Due to tensions with North Korea and recent attacks on spectators, such as the tragic Las Vegas shooting, security at the 2018 PyeongChang Olympics has been a prominent news story. Headlines about Olympians Red Gerard and Adam Rippon may drive media ratings, but security is just as critical to the success of the Games as factors like top-tier athletes, nail-biting competitions and record-breaking performances. Without effective security – and protective intelligence – the Games would not occur.

Protective Intelligence at : A More Covert Form of Security

Less conspicuous than security officers or metal detectors, protective intelligence is based on the concept that the risk of violence is minimized if a person with the interest, motive, intention, and capability of mounting an attack can be identified and rendered harmless. This is accomplished by (1) reducing the likelihood that someone would decide to mount an attack, (2) preventing the individual, if they chose to mount an attack, from getting close enough to do so, and (3) limiting the scope and extent of potential consequences to people, property and operations if an attack were to occur.

The 1996 Atlanta Olympics – A Seminal Event in the History of Protective Intelligence

The use of protective intelligence at the Olympics can be traced back to the 1996 Atlanta Summer Olympics. On July 27, 1996, Eric Robert Rudolph committed a domestic terrorist attack at Centennial Olympic Park using a pipe bomb. The explosion killed two people, one of whom had a heart attack after the event, and injured 111 others. It was the first of four bombings committed by Rudolph, who was motivated by what he considered to be the government’s sanctioning of “abortion on demand.”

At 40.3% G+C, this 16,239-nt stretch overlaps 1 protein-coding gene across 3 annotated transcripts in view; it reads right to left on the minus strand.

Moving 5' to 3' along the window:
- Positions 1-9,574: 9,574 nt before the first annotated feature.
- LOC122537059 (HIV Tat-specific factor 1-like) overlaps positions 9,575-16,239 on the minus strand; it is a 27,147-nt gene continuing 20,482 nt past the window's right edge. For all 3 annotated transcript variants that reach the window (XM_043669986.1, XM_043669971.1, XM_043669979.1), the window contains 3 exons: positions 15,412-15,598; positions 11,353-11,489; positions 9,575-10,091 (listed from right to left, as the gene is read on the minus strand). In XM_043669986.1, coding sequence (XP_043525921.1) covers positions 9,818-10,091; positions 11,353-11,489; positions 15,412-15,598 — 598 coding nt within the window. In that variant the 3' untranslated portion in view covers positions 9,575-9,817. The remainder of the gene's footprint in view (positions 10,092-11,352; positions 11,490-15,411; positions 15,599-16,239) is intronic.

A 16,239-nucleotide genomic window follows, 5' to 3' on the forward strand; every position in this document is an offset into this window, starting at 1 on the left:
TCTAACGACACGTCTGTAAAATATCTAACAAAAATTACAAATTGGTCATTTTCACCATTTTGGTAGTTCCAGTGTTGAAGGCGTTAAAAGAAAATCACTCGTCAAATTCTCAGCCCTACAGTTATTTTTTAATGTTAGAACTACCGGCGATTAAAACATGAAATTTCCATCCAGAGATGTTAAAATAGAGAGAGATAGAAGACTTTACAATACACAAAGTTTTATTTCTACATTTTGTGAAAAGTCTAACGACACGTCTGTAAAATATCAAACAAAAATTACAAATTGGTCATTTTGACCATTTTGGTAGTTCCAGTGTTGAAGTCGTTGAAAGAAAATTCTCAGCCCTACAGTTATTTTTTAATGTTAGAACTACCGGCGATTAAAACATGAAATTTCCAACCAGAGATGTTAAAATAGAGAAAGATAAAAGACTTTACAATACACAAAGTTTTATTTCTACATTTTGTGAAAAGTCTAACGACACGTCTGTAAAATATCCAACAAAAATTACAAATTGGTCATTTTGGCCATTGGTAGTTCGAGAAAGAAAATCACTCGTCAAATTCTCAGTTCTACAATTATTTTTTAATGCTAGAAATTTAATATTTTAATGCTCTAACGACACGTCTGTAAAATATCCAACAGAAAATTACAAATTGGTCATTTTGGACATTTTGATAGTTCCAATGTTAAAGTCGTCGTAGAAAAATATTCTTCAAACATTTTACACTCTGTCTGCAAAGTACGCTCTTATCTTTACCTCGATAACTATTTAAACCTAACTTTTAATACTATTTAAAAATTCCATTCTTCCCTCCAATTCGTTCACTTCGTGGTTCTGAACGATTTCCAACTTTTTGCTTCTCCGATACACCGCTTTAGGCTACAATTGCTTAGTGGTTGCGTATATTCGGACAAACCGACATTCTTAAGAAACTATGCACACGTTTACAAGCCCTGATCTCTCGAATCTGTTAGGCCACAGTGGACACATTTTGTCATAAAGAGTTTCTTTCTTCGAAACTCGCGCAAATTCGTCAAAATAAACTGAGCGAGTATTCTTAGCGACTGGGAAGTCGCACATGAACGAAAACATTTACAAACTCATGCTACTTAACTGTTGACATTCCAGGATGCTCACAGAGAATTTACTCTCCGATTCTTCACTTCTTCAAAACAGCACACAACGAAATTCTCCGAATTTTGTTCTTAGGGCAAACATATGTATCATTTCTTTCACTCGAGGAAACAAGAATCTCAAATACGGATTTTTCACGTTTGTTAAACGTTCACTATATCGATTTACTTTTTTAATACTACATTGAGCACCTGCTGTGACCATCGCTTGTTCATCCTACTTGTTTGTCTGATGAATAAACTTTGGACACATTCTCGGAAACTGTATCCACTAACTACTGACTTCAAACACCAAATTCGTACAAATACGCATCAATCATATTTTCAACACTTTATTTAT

Following the attack, during Congressional oversight hearings, it became apparent that federal jurisdiction had not been established to secure the event or to determine protective intelligence responsibilities. The U.S. Secret Service (USSS) was responsible for its protectees and the events they attended. The Federal Bureau of Investigation (FBI) was responsible for counterterrorism activities and tactical responses. And yet another agency, Federal Emergency Management Agency (FEMA), was responsible for emergency response and recovery. No one federal entity had sole responsibility for securing the event.

The Establishment of National Special Security Events

As a result of the hearings, President Clinton signed Presidential Decision Directive 62 in May 1998, which established the security roles for federal agencies at major events. A few years later, the Presidential Threat Protection Act of 2000 explicitly added special events to the responsibilities of the USSS.

These National Special Security Events (NSSEs), as they are designated by law, must meet the criteria of national or international significance deemed by the U.S. Department of Homeland Security (DHS) to be a potential target for terrorism or other criminal activity. These events have included summits of world leaders, meetings of international organizations, presidential inaugurations and, of course, the Olympics. The NSSE designation requires federal agencies to provide full cooperation and support to ensure the safety and security of participants, and the community within which the event takes place. The designation is typically limited to specific event sites for a specified time frame.